Homes waste watts of power, study finds
From an article by Tom Content in the Milwaukee Journal Sentinel:
TVs, computers, others leach energy and money
In one of the first studies of its kind, energy researchers in Madison have uncovered a simple way that most consumers can save on their electric bills: pull the plug.
The researchers set up more than 700 in-home metering devices in about 50 homes to monitor the proliferation of electronic devices in our homes, and how they affect our energy use.
Thirty years ago, federal data shows, a typical home had about three plugged-in devices. The new study shows our wall sockets are jammed, with each home hosting 30 or more devices. All told, computers, printers, televisions and other devices account for 15% to 30% of a home’s total electricity use – about 20% on average, the study found.
The Energy Center of Wisconsin study was able to quantify the impact of having so many devices plugged in and ready to go – sometimes on, sometimes off, and sometimes in standby mode.
Case in point: Home computers that are left on around the clock in some cases suck power even when they’re sitting idle.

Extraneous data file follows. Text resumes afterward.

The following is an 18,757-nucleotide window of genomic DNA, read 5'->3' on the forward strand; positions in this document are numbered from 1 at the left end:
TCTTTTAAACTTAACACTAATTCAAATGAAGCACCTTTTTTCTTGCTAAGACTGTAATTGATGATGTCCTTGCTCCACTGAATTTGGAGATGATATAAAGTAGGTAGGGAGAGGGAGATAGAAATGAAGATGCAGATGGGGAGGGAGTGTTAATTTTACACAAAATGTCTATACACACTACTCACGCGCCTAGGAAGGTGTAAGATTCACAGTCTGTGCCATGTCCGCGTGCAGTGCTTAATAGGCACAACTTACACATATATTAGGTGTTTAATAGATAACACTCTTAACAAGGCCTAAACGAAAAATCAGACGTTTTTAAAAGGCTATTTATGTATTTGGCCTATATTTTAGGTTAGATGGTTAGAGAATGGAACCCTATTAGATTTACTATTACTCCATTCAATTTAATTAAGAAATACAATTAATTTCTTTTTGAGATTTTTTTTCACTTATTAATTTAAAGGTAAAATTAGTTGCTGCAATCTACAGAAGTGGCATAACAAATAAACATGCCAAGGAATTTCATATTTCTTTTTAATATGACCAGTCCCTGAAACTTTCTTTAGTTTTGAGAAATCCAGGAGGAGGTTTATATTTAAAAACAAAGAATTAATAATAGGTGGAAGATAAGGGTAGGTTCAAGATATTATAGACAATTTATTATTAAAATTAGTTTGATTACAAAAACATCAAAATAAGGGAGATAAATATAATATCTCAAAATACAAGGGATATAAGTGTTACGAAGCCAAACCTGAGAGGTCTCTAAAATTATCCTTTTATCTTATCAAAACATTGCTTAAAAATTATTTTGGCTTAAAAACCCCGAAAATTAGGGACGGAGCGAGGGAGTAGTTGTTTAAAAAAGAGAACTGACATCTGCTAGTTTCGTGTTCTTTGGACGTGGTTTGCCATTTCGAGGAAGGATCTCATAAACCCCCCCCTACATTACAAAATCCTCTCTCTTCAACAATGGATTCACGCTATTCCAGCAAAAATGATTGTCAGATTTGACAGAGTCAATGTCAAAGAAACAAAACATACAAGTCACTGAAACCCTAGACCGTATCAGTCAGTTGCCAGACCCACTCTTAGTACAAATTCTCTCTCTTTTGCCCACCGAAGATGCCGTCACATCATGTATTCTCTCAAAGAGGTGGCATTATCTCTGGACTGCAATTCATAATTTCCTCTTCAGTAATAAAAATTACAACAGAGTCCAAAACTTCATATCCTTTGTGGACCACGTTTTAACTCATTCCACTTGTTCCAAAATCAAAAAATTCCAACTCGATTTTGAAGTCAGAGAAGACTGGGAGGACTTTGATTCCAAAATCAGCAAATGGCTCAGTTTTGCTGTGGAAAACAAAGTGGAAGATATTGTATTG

“Most computers are set up to turn the monitor off after about 20 minutes,” said researcher Scott Pigg. “So we turn it on and use it and walk away and come back into the room and see the monitor’s off. We think: ‘Well, my computer is managing its power and it’s shut down.’
“What they don’t realize is that two-thirds of the electricity draw is the thing that’s sitting on the floor – not the thing that’s sitting on the desk,” he added. “And the only visual indication that you have that computer’s on is a little fan noise and a little green light somewhere.”
A step as simple as changing the power management settings on a home PC will take less time than running to the store and buying another energy-saving light bulb, Pigg said.